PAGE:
November 25, 2009
Contacts: See end of release

NNY Agricultural Development Program Posts Wine Grape Trial Results

Northern New York – Can Northern New York farmers grow cold-hardy grapes and make commercial quality wine?

Results of Northern New York cold-hardy wine grape variety trial research funded by the Northern New York Agricultural Development Program and Cornell Cooperative Extension Northeastern NY Commercial Fruit Program say yes. Trial data is now posted on the Northern New York Agricultural Development Program website at www.nnyagdev.org

In 2005, Cornell University Extension’s Northeastern NY Commercial Fruit Program established a 300-vine vineyard at the E.V. Baker Agricultural Research Farm in Willsboro, NY, to evaluate 25 different cold hardy wine grape cultivars.

The Northern New York Agricultural Development Program, seven local grape and wine producers, the Lake Champlain Grape Growers Association, the Cornell Grape Program, the Cornell Wine Analytical Lab and the New York Farm Viability Institute all participate with this Willsboro Wine Grape Trial project.

Project leader Kevin Iungerman, a Cornell Cooperative Extension tree fruit and grapes educator, says, “Commercial wine grape production and the making of quality wines from grapes grown in Northern New York are quite attainable by agricultural entrepreneurs in the Upper Hudson and Champlain valleys of New York state.”

Seventeen of the 25 cultivars in the trial were projected as able to produce 5 tons or more of fruit per acre in 2008. Iungerman, however, is cautious, because the winter weather has been mild since the vines were planted.

“We have data on bud break, cane growth, bloom, capfall, berry set, veraision, projected yields per acre and juice and wine sampling. Virtually all of the cultivars in the trial have done quite well to date,” Iungerman says, “however, we must wait for yet-unfolding extremes of climate and weather constraints.”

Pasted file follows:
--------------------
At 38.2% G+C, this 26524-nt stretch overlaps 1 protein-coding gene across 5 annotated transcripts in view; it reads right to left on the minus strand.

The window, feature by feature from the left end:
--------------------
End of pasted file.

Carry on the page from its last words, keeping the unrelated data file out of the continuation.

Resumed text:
He notes that the 2009 live node evaluation showed winter injury levels despite the mild winter conditions.

“The spring frost pattern appears to be emerging as the greater cold threat to wine grapes in the Eastern Northern New York region more than absolute winter cold,” Iungerman says.

Fine Wine Possible with Cold-Hardy NNY-Grown Grapes
The first finished wine from five red grape cultivars and six white grape cultivars from the Willsboro trial vineyard was made in 2008 at the Cornell Wine Lab at Geneva, NY.

“The wines made at Geneva indicated that quality wines are indeed possible to be had despite the non-traditional and colder Northern New York production region,” Iungerman says.

Continuing research is identifying practices to improve fruit quality, production and winemaking techniques to suit the unique characteristics of the Northern New York-grown grapes.

“I fully expect this research to aid several pre-commercial vineyardists to move their vineyard and winery ventures to a commercial level,” Iungerman says.

The small vineyards of the eastern Northern New York region include:
• Altamont Vineyard, Altamont
• Blue Stone Vineyards, Willsboro
• Edgewater Farm, Willsboro
• Hid-in-Pines Vineyard, Morrisonville
• Kayaderosseras Vineyards, Greenfield Center
• Natural Selection Farms, Cambridge
• Purple Gate Vineyard, Plattsburgh.

Other NNY Willsboro Wine Grape Trial participants include Bow Vineyard of Weathersfield, VT, and Maple Gate Farm of Randolph, VT.

The Northern New York Agricultural Development Program (NNYADP) is a farmer-driven research, outreach and technical assistance program, serving farmers in NY’s Clinton, Essex, Franklin, Jefferson, Lewis and St. Lawrence counties. Learn more at www.nnyagdev.org.

Funding through the 2008-2009 New York State Budget and the support of NYS Senator Elizabeth O’C. Little (45th Senate District) underpins NNYADP on-farm research at the Cornell E. V. Baker Research Farm at Willsboro, W.H. Miner Agricultural Research Institute at Chazy, Cornell Uihlein Maple Research Station in Lake Placid, and on operating farms in Clinton, Essex and Franklin counties.

Additional funding from the New York Farm Viability Institute and Cornell University Agricultural Experiment Station supports projects being conducted across the entire six-county NNY region in 2009. Learn more at www.nnyagdev.org. # # #

Project leader/Tree Fruit and Grapes Extension Educator:
Kevin Iungerman, 518-885-8995, kai3@cornell.edu

Cornell Cooperative Extension Crop Educators for Northern NY:
Clinton County: Peter Hagar, 518-561-7450
Essex County: Anita Deming, 518-962-4810
Franklin County: Carl Tillinghast, Stephen Canner, 518-483-7403
Jefferson County: Mike Hunter, 315-788-8450
Lewis County: Joe Lawrence, 315-376-5270
St. Lawrence County: Stephen Canner, 315-379-9192

Northern New York Agricultural Development Program: www.nnyagdev.org
Co-Chairs Joe Giroux: 518-565-4730; Jon Greenwood: 315-386-3231